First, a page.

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Improve your classifier for better results

Mon 27 November, 2017

Tackling a complex issue of automatic classification? Struggling with imbalanced data? Trying to achieve a better performance of automatic classification of more than three classes? We are familiar with these challenges and face them happily. Our data science team trained an algorithm coping with highly complex classification issues.

 

Kill two birds with one stone

Computers are good at classification tasks in which there are clear-cut and pre-set categories, for instance distinguishing welcomed e-mails from spams, or deciding what species of the taxonomy an animal belongs to. However, humans tend to cope with much more complex classification tasks, involving such complex mental processes that cannot simply be translated into category features. Computers still lag behind in modelling these cases. Another challenge that automatic classifiers have to meet regularly is the imbalanced nature of the training data. If certain classes are overrepresented in your learning data set, your algorithm will be likely to overlearn them and perform worse than expected in actual use. We offer a solution to both problems by teaching an algorithm that can classify your data as similarly to humans as possible.

 

Contesting algorithms

One of our clients, Járókelő, provided us with data, in which human factor was prevalent.[1] Based on previous studies, we chose to train a Random Forest classifier on four versions of the same training data. To be able to contrast the results, we tested all of them on the same imbalanced data set. It was proven that it is worth balancing your data. Among the methods of oversampling, undersampling and that of the combination of the two, each method generated promising results.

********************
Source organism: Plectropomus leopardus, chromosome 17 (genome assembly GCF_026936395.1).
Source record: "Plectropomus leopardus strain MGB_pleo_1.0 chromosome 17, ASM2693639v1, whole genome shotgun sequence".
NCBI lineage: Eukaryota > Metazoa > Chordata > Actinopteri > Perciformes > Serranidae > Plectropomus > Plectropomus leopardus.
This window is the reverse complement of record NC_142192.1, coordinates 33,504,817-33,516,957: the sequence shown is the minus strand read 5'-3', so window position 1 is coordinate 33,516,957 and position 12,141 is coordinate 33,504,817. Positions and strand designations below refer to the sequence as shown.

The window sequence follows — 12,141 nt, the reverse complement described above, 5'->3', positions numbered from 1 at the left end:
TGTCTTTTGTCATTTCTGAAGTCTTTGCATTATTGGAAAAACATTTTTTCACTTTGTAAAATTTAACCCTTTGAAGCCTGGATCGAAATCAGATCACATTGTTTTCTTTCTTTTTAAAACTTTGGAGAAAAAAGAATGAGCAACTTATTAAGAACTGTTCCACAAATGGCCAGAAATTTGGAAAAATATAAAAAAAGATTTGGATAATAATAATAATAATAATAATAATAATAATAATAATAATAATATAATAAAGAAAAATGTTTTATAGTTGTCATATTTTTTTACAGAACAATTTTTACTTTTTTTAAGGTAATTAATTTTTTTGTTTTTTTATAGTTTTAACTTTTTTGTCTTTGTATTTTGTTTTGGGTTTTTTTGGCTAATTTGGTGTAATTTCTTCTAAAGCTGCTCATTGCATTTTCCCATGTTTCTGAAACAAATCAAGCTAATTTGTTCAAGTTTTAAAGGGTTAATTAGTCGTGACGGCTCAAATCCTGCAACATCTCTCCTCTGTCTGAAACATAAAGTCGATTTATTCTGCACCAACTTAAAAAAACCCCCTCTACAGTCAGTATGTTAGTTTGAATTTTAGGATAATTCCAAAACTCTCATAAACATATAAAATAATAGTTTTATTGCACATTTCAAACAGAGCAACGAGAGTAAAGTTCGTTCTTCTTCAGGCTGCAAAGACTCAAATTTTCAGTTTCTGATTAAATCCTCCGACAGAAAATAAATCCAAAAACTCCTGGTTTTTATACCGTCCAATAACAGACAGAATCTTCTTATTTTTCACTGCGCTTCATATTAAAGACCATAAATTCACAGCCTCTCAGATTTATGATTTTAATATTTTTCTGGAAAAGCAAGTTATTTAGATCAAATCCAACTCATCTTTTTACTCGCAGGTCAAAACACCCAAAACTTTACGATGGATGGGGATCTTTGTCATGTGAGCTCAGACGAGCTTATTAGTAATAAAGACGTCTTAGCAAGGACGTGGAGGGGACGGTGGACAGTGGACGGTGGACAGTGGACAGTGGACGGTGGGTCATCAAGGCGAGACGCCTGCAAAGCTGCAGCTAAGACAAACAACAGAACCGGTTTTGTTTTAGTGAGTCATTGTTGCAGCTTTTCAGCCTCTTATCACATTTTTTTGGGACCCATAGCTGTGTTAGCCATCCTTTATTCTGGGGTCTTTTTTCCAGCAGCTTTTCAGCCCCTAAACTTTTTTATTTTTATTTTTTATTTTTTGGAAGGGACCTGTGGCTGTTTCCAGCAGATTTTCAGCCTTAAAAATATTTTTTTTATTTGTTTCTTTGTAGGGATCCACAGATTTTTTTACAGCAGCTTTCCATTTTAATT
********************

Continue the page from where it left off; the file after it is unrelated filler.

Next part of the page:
If you want a classifier that can work with a high precision, then you should choose the method of Smoteenn, which is a combination of under- and oversampling. In our study, precision was as high as 0.667, which was only 0.420 in the case of imbalanced training data. If accuracy matters the most, then you should work with oversampled training data, which made the performance increase from 0.479 to 0.491. Consequently, each version performs well in respect to different factors, so it depends on your clients’ needs how you fine-tune your algorithm.




[1] Click here to read more about the background of the emergence of the data, and here to learn how we handled human-annotated data.

 

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